As I prepare for my cross-country road trip from Boston to California, one thing I'll have to pack is plenty of food. Of course, my trip won't require too much planning in that area, because I'll be staying on this planet. But when it comes to sending humans to Mars, a Ziploc of trail mix and a few tubes of Pringles won't suffice--after all, astronauts sailing through space on their way to Mars won't be able to pull over at Burger King and grab a medium number one, no pickles.
So, how exactly are astronauts supposed to maintain a healthy diet while traveling such a long journey? And what will they eat once they settle down on the Red Planet? Food in space has come a long way since John Glenn, of Project Mercury, tucked in to his small aluminum packages of foods and liquids. Today, astronauts on the International Space Station enjoy a variety of canned, packaged, and freeze dried goods, various condiments for enhanced flavor and drinks like juice to coffee.
Dinner is served at the Johnson Space Center food lab. Image courtesy NASA.
Adapting food for a space flight was one challenge. But if astronauts are to stay on Mars for an extended period of time, they won't be able to bring enough food with them. They'll need to grow it. On Mars.
Mars' environment is starkly different from Earth's. The surface pressure on Mars is roughly 1/100th of that on Earth. Temperatures range between -200 to 80 degrees Fahrenheit. Greenhouses--known as "food production units" at NASA--have to be carefully designed to fend off Mars's harsh conditions while still nurturing healthy plants. Martian farmers will also need to imitate the wide variety of growing environments found on Earth. Certain crops may need a high humidity environment, while others like vegetables such as squash or tomatoes may not.
To test out the techniques future explorers might use to farm on Mars, scientists at the Kennedy Space Center are experimenting with growing lettuce and peas in low-pressure greenhouses. Why low pressure? As Robert Ferl, director of the Interdisciplinary Center for Biotechnology Research at the University of Florida, explains, low-pressure units are easier to transport to and build on Mars. Plus, at low pressure, plants soak up and release water faster, allowing for speedy recycling of limited quantities of water that are available within the dome while also inhibiting hormones such as ethylene which could cause fruits and vegetables to quickly ripen and rot.
Private companies are investigating Mars agriculture, too. Mars One, which has set out the ambitious goal of settling humans on Mars by 2023, intends to feed the colonists using Plant Production Units that control temperature, light, and humidity, allowing plants to thrive despite the harsh conditions outside. They are essentially closed rooms with beds of plants situated beneath rows of colored LED lights, explains Gertjan Meeuws, a managing partner at Plant Lab, the company that manufactures the units. The LEDs generate light in red, blue, and a nearly-invisible color called far-red, a spectrum which is optimal for photosynthesis. The units also control the air temperature and disperse water on a timer.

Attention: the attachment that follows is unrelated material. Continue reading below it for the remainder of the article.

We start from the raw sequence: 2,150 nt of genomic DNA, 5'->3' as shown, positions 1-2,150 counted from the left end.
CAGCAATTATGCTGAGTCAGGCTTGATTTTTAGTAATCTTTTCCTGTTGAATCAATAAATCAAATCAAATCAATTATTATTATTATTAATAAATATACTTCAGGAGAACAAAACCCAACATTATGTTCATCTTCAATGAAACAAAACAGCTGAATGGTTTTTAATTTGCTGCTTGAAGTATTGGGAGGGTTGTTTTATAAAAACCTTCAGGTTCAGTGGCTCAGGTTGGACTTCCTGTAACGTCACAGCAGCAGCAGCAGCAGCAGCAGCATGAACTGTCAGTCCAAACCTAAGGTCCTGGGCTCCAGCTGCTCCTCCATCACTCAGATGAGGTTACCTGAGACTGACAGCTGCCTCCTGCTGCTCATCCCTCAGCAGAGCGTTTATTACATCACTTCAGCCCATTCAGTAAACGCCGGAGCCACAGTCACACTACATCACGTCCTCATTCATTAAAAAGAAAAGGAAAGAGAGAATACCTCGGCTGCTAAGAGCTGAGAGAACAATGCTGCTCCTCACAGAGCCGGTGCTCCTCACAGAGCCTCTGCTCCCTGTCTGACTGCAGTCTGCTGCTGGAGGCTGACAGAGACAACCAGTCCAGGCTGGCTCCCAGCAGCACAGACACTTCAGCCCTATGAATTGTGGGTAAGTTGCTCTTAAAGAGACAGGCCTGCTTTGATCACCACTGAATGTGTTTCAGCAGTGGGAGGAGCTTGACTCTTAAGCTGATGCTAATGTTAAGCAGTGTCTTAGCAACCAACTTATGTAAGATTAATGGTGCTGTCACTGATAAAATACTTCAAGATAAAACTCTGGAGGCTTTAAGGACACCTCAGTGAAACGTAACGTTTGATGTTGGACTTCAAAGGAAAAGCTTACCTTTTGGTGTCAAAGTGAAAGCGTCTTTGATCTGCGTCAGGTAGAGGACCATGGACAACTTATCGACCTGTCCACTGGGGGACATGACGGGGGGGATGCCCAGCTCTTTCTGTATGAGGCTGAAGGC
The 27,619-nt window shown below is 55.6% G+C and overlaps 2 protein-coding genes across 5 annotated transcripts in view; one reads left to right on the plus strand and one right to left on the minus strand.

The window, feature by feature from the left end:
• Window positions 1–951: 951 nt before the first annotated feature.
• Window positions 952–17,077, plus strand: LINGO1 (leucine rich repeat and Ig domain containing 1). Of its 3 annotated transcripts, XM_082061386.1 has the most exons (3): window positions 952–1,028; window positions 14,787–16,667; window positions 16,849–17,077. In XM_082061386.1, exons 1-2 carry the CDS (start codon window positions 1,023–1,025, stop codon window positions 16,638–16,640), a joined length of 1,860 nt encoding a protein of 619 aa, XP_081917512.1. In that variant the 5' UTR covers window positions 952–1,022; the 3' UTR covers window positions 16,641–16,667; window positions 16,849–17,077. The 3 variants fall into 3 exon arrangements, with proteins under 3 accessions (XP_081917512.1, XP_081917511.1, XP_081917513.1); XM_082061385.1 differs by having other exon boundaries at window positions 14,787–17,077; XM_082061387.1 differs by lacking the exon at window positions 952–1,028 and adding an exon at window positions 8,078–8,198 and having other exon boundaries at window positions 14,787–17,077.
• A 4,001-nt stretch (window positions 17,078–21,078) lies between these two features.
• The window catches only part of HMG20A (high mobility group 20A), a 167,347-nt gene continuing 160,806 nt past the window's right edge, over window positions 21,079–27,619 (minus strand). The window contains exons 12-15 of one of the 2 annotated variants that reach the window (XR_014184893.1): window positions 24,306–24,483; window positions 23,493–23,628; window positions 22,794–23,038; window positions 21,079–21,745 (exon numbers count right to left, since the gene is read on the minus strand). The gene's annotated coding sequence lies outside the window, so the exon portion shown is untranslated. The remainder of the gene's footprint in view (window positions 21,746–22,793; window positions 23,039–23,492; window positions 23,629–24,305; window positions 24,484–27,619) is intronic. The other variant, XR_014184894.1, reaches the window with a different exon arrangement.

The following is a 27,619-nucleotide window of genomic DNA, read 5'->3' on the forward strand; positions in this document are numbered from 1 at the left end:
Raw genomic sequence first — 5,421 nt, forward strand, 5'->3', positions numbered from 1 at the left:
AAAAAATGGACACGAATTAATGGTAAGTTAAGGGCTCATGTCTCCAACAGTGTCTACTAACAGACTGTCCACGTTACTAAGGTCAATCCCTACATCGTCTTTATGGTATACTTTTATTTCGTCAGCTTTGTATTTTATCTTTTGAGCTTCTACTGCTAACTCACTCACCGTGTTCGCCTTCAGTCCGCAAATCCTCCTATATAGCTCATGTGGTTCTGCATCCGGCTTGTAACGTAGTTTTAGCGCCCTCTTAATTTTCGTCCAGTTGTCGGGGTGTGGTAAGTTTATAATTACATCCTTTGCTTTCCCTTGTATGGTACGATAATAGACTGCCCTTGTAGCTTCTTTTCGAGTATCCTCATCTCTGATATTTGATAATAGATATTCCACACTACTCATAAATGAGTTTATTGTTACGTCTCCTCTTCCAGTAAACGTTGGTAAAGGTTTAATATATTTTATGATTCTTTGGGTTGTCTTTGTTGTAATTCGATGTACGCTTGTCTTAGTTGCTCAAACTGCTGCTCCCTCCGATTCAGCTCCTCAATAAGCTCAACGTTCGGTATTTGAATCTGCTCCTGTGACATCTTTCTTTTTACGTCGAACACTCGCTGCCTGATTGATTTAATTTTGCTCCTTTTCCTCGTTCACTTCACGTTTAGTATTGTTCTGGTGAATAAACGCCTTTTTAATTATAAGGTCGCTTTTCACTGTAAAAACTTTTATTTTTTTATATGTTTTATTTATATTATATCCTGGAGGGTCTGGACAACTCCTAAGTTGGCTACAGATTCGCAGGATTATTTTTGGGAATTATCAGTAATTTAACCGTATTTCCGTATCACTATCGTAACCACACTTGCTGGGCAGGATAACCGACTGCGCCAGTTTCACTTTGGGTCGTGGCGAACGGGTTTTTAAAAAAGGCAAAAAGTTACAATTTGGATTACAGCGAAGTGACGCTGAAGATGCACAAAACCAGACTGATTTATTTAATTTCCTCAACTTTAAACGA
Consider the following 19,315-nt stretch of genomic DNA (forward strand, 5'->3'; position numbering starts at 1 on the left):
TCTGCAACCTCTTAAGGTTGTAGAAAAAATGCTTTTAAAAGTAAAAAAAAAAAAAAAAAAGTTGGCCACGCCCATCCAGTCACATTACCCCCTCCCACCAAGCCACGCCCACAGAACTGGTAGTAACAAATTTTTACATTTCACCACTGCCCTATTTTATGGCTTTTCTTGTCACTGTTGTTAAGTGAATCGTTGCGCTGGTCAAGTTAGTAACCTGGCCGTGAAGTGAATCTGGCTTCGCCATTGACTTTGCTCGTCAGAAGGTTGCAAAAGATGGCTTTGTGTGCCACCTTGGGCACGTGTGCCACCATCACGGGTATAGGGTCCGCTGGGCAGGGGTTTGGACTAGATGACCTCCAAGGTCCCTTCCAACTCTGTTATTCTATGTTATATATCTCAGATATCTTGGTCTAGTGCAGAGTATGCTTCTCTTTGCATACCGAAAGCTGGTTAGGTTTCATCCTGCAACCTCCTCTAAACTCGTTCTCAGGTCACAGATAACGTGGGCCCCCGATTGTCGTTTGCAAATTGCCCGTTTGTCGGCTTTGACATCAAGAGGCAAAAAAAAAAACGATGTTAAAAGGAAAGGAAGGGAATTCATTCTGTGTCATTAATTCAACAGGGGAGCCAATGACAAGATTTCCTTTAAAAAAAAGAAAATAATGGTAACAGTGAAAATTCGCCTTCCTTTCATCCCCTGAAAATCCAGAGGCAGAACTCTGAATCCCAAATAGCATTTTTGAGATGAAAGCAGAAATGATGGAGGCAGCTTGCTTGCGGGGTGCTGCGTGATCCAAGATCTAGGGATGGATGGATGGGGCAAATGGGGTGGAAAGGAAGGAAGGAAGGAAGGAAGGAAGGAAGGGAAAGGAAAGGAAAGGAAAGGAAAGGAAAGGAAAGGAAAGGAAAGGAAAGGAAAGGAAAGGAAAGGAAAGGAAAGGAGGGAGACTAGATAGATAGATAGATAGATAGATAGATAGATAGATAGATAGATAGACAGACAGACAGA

These units weren't originally designed for Mars, but were created to feed Earth's growing population. Because they can be placed directly in cities, says Meeuws, they cut out many of the traditional steps of food production and transportation, qualities that will also be important on Mars.
No matter what kind of structure Mars crops are grown in, though, they will need water. Mars is drier than the Sahara, so according to Ferl, the key to maintaining a strong water supply will be recycling. Astronauts managing the growth operations must make sure all water that escapes into the atmosphere is later condensed so that it can be reused, either by the astronauts themselves or to water plants in the closed greenhouse system.
Yet Mars is not totally dry. Subsurface water ice could be mined for drinking and for watering crops. Or, if humans settle far from these natural water sources, they might be able to synthesize water using hydrogen and oxygen locked up in nearby rocks.
Growing crops on an alien planet is just one of the challenges. Preparing these crops is another. Food scientists from Cornell University are working to create menus for HI-SEAS, a simulated Mars mission slated to begin in early 2013. Using a remote lava field 8,500 feet up a mountain in Hawaii as a stand-in for Mars, the 120 day simulated mission will focus on how to feed human settlers using the limited resources they have. Space flight experts recognize the psychological importance of a diverse meal schedule, explains Cornell biological engineer Jean Hunter, so one of the main goals of the simulation is to create an outer space menu that will prevent "menu fatigue."
So on my way to California, as my fingers brush the bottom of that bag of trail mix and I start hankering for a bag of Cheetos, I will keep in mind that my menu fatigue is nothing compared to what future Mars astronauts will have to manage. All I know is that when I get to California I am there to stay, and I hope I survive being away from Red Sox fans and jaywalkers. As I stop at the Grand Canyon and look up to the sky, I can now be assured that my fellow humans who choose to delve into our vast galaxy will be well prepared and well fed and as they embark on the adventure of expanding human life on another planet.
Learn more about Mars on NOVA's Ultimate Mars Challenge, premiering Wednesday, November 14 at 9 pm ET on most PBS stations. Please check your local listings to confirm when it will air near you.